This past weekend, my wife and I took advantage of her sister offering to watch our three children in order for us to spend an evening together. We had been talking about traveling into Manhattan and checking out the TKTS booth in Times Square and seeing a show. The TKTS booth offers discounted theatre tickets and is a good value for fans of Broadway.
We had a few ideas about what shows we would like to see and we checked our train schedule for our trip to Penn Station and quick subway ride to Times Square. When we left our home it had begun to snow but it wasn't too bad. Our train ride to the city was uneventful and after arriving by subway to Times Square, it seemed we walked a bit to our exit on 42nd street. When we got on the street, the snow was coming down hard and visibility was poor. The first order of business was to get to the TKTS booth on 46th street and select our show.
Due to the snow and tremendous crowd, Aimee and I walked west on 42nd street and made it to 8th avenue. We then back tracked on 43 and walked up Broadway to 46th Street to the TKTS booth. The crowd in Times Square was large (so much for thinking the bad weather would lessen the crowds). We saw at the TKTS booth that our first choice was sold out, the musical ONCE. Our second choice was still available at a 50% discount. This was the Tennessee Williams play, The Glass Menagerie.
With our tickets secured we walked back west to have some drinks and dinner at The House of Brews, 46th Street between 8th and 9th Ave. The walk was made in the slushy slop of the sleety snow joining the melted puddles from the previous storms we've endured this winter. We arrived at the House of Brews and quickly got a table and orders for drinks and a look at the menu. We had plenty of time to eat and drink before our trek to see the show at the Booth Theatre on 45th street.
The House of Brews - 46th Street
The Booth Theatre is near several other theatres including the one housing ONCE, which had a huge crowd standing in front to get in. We arrived at the Booth and went right inside. After settling in at our seats, which provided a stellar view of the stage, another spectator came into our row and he found his seat next to my wife. He was very nice and explained to us that his wife was about 12 seats to his left in the same row and his daughter was on the same level but on the right side section of seats. He explained to us that he and his wife were visiting from Oklahoma and they had seen their daughter perform at the Met in Price Igor. The theatre filled up with an additional standing room only just two rows behind us.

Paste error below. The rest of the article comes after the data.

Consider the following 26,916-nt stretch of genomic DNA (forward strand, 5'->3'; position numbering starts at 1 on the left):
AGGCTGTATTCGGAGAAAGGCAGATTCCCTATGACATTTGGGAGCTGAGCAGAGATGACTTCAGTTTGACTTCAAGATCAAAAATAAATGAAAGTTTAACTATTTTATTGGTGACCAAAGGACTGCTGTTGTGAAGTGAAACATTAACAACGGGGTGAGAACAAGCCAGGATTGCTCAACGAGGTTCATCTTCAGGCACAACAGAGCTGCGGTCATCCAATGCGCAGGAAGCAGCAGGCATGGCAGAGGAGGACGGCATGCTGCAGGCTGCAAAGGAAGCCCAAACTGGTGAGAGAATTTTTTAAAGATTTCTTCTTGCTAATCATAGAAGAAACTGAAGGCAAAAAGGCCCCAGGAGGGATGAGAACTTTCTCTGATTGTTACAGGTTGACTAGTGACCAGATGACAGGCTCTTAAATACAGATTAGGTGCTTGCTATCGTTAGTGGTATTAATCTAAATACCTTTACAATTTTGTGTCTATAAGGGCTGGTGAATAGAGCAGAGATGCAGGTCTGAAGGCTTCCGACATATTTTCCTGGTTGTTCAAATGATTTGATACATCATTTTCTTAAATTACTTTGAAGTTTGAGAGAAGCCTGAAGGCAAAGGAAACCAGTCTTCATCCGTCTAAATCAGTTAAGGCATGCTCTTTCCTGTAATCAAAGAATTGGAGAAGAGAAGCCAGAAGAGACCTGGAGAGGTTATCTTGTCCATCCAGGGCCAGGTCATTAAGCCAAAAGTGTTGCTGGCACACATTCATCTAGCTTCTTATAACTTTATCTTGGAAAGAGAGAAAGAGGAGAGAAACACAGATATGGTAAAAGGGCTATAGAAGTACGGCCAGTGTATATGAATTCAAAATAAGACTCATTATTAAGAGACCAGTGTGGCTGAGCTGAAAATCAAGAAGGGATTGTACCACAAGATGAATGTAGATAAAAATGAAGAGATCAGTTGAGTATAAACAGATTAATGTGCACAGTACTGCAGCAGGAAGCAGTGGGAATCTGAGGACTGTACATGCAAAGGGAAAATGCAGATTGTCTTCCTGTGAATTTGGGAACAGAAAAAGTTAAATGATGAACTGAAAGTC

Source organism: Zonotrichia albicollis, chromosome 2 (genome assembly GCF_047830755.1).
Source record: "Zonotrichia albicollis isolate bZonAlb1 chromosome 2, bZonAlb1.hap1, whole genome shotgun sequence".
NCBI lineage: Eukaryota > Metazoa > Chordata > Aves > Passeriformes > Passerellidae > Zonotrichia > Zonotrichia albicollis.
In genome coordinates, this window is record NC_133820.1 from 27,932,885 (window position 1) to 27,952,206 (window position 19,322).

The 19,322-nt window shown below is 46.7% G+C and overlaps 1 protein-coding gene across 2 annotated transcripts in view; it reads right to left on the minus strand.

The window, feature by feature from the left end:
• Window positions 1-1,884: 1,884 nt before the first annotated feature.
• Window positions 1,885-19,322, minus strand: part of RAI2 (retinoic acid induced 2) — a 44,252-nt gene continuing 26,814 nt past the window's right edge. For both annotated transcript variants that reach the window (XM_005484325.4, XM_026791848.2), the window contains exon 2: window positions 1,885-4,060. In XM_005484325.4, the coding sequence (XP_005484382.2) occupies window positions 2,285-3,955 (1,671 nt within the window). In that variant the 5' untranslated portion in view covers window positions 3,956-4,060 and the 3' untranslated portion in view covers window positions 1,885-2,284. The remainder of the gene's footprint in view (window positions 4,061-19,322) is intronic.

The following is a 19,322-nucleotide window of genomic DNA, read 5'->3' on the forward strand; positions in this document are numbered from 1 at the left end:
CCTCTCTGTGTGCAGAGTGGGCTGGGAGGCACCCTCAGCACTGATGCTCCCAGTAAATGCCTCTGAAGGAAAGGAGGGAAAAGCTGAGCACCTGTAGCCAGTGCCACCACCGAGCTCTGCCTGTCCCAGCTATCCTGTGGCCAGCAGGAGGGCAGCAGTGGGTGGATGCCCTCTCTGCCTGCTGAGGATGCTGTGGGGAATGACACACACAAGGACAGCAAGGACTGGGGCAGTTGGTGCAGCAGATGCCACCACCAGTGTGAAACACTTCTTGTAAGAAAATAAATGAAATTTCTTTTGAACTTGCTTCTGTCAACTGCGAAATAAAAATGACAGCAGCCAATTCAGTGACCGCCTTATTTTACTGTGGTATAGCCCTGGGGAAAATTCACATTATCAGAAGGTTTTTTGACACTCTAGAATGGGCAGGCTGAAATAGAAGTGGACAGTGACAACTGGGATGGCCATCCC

Zachary Quinto, Mr. Spock in the rebooted Star Trek films comes out and begins the play, a memory play - one of Williams' most autobiographical works. Cherry Jones stood out in this production portraying Amanda Wingfield, the aging matriarch who clings to her past glories as a Southern Belle with visits from her "gentlemen callers" reduced now to selling magazine subscriptions by the telephone. Now this family, including damaged daughter, Laura yearn for a life different from the one they currently find themselves in. For Quinto's character Tom, he sees the path of his father who abandoned his family as one he will take. He seeks escape in the form of trips to the movies or escape in the form of drink. He wants to be a writer but hides that ambition from most of his co-workers at his shoe warehouse job. The past glory and future desires collide with the tragic difficulties this family faces in their present in this Depression era St. Louis setting.
These characters are joined by the "gentleman caller", O'Connor, a former schoolmate of Laura who has also fallen from the heights of his High School days. However, he has a plan of self-improvement via public speaking courses he is taking.
I recall having this play as part of my English-Literature class at St. Dominic's High School, either in 9th or 10th grade. My teacher, Mr. Cambisio really liked presenting classic works of American literature and this play was no exception. He also used the VCR to present a televised version of this play in conjunction to the text.
Aimee and I really enjoyed this production. The lighting and music played added to the stark material and tragedy unfolding in this play. In addition, the acting was top notch with well choreographed movements on the stage. This production has been playing since last fall and will close next Sunday, February 23. If you happen to be in New York City before then get tickets and see it, you will not be disappointed.
Our fun in the big city concluded with a subway ride back to Penn Station and a LIRR ride back to our home station. The LIRR ride was hilarious as we had several loudmouths on the train, heckling others as well as a girl who was quite loud who rambled her discourse on what Hispanic group lived in the following towns: Mineola, Westbury, Brentwood, and Islip. Her mouth was annoying to another rider who sat behind us and he was muttering to himself some actions he wanted to take against this loudmouth but I can't print them here on an all ages blog. Fortunately the woman with him was able to pull him back from the brink before an action was taken.
Always fun in the big city...